“Deadly Medicine: Creating the Master Race,” a traveling exhibition from the United States Holocaust Memorial Museum, will open at Haggerty Art Gallery on Nov. 18.
The exhibit will focus on the role of biology and genetics in the Holocaust. Through actual documents – such as euthanasia forms and SS propaganda as well as photos – and profiles of physicians and scientists, “Deadly Medicine” illustrates the cold reality of ethnic cleansing.
The Nazi regime’s efforts to “purify” Germany by eliminating those deemed “genetically diseased” were supported by the scientific thinking of the day, according to the United States Holocaust Memorial Museum website.
In order to make a so-called superior race, the Nazis first worked to rid the nation of the mentally handicapped and those who were viewed as a drain on public resources.
Policies of sterilization and constraints on marriage turned into the mass genocide of not only the mentally ill, but also minorities – most notably the Jews, but also the Roma, also known as gypsies, and others.
All sorts of scientists, from medically trained geneticists and anthropologists to physicians and psychiatrists, lent credence to and assisted with the ethnic cleansing.
The idea of creating a genetically superior race of humans, so influential in the 20th century, still persists today, although in a slightly different form.
As scientists all over the world attempt to cure diseases through genetic engineering, the issue of balancing science and ethics remains extremely important.
“‘Deadly Medicine’ touches on complex ethical issues we face today, such as how societies acquire and use scientific knowledge and how they balance the rights of the individual with the needs of the larger community,” said Exhibition Curator Susan Bachrach.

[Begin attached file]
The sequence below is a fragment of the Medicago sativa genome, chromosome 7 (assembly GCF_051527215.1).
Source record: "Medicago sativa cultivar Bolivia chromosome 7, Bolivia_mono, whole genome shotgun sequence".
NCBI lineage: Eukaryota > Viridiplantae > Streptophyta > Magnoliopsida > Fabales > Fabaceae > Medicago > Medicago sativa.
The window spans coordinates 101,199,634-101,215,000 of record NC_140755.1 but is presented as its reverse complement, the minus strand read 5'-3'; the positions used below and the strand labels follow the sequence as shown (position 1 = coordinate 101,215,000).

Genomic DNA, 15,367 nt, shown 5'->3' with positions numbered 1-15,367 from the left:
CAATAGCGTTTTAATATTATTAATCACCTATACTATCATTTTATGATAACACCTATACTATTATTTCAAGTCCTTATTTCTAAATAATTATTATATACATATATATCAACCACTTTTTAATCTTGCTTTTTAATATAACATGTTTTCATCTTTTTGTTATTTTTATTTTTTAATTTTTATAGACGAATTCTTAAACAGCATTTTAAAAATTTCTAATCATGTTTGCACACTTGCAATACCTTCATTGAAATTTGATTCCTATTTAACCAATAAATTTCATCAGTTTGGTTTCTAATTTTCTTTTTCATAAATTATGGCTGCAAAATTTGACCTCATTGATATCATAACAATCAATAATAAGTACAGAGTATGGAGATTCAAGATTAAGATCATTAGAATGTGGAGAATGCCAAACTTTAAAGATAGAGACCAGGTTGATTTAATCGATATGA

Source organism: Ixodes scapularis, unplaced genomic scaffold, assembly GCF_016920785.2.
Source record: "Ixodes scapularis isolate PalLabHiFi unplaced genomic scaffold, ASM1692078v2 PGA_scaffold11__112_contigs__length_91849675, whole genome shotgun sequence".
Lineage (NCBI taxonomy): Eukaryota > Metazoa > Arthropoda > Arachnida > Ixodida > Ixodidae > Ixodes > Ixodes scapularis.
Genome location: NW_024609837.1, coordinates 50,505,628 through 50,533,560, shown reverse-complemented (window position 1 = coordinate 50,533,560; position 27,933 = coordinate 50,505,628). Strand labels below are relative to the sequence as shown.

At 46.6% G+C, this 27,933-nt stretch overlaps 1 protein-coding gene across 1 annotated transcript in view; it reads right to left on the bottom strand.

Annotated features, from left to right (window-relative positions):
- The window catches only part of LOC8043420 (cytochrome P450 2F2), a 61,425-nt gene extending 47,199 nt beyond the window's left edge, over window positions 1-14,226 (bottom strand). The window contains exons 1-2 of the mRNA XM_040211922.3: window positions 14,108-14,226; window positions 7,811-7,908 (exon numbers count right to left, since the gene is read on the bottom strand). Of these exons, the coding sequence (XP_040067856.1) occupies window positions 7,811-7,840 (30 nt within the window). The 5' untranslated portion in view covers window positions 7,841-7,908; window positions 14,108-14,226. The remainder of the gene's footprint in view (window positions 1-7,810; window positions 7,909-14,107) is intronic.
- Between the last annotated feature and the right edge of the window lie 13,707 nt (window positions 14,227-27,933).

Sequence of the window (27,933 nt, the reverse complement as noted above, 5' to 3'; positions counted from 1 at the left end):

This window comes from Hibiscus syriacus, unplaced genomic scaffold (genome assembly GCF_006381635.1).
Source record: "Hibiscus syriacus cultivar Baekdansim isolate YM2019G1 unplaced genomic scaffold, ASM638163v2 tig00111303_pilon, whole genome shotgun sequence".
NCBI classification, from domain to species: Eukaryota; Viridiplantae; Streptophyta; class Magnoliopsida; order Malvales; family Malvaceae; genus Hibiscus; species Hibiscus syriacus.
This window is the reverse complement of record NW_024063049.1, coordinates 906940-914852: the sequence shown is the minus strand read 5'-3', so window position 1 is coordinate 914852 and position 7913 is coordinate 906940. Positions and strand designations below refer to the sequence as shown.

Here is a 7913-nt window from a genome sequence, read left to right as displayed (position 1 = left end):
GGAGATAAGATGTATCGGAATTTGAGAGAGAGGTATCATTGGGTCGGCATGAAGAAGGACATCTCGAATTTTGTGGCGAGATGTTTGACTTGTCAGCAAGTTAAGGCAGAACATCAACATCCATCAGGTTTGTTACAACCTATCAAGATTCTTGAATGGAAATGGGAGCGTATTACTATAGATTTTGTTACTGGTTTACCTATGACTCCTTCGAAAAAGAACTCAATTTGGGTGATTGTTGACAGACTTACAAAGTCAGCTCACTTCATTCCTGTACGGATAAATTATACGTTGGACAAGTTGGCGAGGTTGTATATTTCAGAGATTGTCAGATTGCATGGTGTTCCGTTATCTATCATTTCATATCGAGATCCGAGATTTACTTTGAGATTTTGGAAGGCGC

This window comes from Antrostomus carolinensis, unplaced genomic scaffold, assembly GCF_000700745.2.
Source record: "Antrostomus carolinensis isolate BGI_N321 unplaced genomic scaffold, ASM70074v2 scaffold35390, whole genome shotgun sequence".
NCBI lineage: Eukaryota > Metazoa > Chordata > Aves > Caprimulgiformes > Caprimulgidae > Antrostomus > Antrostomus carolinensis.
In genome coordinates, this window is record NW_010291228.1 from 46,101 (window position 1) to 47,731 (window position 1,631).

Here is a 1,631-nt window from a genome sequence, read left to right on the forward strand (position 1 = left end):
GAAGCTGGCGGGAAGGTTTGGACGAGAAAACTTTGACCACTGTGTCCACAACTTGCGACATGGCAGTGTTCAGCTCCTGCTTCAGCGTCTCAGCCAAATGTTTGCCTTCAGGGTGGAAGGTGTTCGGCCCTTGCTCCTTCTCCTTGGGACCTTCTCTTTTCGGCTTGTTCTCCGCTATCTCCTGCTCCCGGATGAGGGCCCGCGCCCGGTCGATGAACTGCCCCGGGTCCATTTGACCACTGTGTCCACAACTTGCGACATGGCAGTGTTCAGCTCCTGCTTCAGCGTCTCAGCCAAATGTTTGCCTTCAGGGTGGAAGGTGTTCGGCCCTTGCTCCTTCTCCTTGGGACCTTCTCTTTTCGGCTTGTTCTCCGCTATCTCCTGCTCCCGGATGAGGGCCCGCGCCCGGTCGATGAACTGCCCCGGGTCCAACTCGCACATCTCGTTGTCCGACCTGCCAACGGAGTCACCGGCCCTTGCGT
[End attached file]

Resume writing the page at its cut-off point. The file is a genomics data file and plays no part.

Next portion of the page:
The exhibit will be on display through Jan. 15, 2012, and will be open during the week from 10 a.m. to 5 p.m. and from noon to 5 p.m. on weekends.
Dr. Amy Fisher-Smith, associate professor of psychology at the University of Dallas, was approached by representatives of the Washington, D.C., museum nearly two years ago and asked if the university would be interested in hosting the display.
“I have some contacts there because I participated in a faculty seminar at the Catholic University of America,” she explained.
The University of Dallas has held related events leading up to the exhibition’s opening throughout this past semester, according to Fisher-Smith.
In September, a panel discussed “Bioethics in the Shadow of the Holocaust.” In October, “The theology department, in a nice segway for us, hosted a dialogue between a rabbi, Dr. [David] Novak, and a priest here on campus, [Fr. Roch Kereszty], to talk about the future of the relationship between the Jewish and Christian faiths,” Fisher-Smith said.
Just recently, UD screened “The Last Survivor,” a film documenting the stories of survivors from four different genocides: the Holocaust, Congo, Rwanda and Darfur. These pre-events promoted the “Deadly Medicine” exhibit and opened up ground for discussion of weighty topics, such as the massacre of entire ethnicities and modern-day eugenics.
“Deadly Medicine” is a traveling version of a celebrated exhibit – one that “should be part of every citizen’s experience,” according to The New York Times – that opened several years ago in the United States Holocaust Memorial Museum.
Admission will be free at UD and open to the public. When the same exhibition was on display in New York, it drew over 54,000 visitors.
“I don’t think we’ll get that,” Fisher-Smith said laughing. “But I really hope we have a strong showing.”